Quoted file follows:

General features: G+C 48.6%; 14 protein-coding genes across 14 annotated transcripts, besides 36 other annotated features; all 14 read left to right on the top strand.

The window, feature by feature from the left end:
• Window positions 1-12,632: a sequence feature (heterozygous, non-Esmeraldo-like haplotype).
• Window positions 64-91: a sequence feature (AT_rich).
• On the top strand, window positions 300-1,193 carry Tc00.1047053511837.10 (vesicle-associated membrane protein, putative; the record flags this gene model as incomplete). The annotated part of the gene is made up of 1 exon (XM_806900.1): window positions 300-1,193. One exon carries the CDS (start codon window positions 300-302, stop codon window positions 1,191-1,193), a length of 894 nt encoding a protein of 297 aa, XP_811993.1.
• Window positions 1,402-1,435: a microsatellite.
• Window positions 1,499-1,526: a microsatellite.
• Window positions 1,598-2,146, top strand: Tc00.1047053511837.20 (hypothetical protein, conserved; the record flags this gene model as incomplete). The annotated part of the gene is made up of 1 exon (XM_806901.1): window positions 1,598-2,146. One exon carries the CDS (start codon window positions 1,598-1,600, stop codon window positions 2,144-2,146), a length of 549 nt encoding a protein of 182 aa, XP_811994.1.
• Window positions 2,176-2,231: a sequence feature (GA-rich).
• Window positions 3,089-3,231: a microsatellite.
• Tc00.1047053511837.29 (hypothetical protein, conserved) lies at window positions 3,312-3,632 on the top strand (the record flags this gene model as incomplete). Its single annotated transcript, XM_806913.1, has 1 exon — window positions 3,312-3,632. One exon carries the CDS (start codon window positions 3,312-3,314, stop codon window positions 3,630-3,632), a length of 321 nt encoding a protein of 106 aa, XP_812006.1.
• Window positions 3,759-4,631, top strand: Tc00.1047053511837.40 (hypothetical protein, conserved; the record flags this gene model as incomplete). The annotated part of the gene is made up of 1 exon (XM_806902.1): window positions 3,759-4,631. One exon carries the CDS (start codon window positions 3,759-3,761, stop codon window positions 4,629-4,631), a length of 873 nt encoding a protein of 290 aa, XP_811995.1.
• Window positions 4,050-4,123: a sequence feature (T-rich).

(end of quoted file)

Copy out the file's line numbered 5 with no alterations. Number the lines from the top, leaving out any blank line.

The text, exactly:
• On the top strand, window positions 300-1,193 carry Tc00.1047053511837.10 (vesicle-associated membrane protein, putative; the record flags this gene model as incomplete). The annotated part of the gene is made up of 1 exon (XM_806900.1): window positions 300-1,193. One exon carries the CDS (start codon window positions 300-302, stop codon window positions 1,191-1,193), a length of 894 nt encoding a protein of 297 aa, XP_811993.1.